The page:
Treasury offers test case for Fed’s exit strategy
By Agnes T. Crane
The author is a Reuters Breakingviews columnist. The opinions expressed are her own.
The U.S. Treasury will lead the way testing the $4.6 trillion mortgage-backed securities market’s mettle. Tim Geithner’s department said on Monday that it will begin offloading $142 billion of mortgage bonds accumulated during the financial crisis. The gradual sale of Treasury’s portfolio could hint at how markets will react when the Federal Reserve comes to sell its nearly $1 trillion stash.
Anyone who had forgotten about the Treasury’s holdings can be forgiven. MBS instruments guaranteed by government agencies Fannie Mae and Freddie Mac were acquired in the name of market stability after their regulator seized the two housing giants in 2008. But the overall crisis at the time and the Fed’s huge intervention are the things that stick in the memory.
The combined purchases had the desired stabilizing effect. Risk premiums on mortgage bonds have tumbled to less than half where they were before Treasury and the Fed started buying in 2008, according to Credit Suisse — with the knock-on effect of keeping mortgages cheap. That hasn’t, however, done much for the broader housing market. Data released on Monday showed the price of existing homes declining and the pace of sales falling nearly 10 percent between January and February. This makes the government’s withdrawal a sensitive matter.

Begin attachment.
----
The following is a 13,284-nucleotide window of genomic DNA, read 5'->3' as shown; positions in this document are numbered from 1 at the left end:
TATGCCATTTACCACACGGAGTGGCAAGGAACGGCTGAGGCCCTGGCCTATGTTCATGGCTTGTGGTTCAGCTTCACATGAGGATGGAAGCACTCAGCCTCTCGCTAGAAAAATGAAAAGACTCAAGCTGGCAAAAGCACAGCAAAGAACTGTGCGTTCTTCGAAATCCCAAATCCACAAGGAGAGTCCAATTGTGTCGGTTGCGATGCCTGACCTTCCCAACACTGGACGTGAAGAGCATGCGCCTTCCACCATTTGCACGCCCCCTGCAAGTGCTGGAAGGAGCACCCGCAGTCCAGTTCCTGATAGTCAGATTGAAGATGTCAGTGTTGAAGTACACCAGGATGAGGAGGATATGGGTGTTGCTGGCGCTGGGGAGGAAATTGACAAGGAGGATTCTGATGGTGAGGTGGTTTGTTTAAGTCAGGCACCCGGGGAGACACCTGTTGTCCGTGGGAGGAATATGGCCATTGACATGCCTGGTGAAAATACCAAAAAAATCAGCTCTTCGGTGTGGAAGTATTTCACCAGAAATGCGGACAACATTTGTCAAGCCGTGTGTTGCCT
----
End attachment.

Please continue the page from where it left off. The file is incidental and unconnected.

It’s helpful, therefore, that Treasury is testing the water. Its holdings are only about 3 percent of all agency MBS outstanding, so it’s unlikely the sales, set for $10 billion a month starting right away, will cause mortgage rates to climb significantly. And if they do, it’s better to know it before the Fed fires up its own exit strategy — something that’s likely to move more than just the bond market.
The Fed doesn’t seem to be in any hurry to start selling. The run-off of maturing mortgage bonds has helped trim its portfolio, and the U.S. central bank is still buying Treasuries. Should Treasury’s sales go off with little or no market impact, though, it should encourage the Fed to consider selling its bonds sooner rather than later.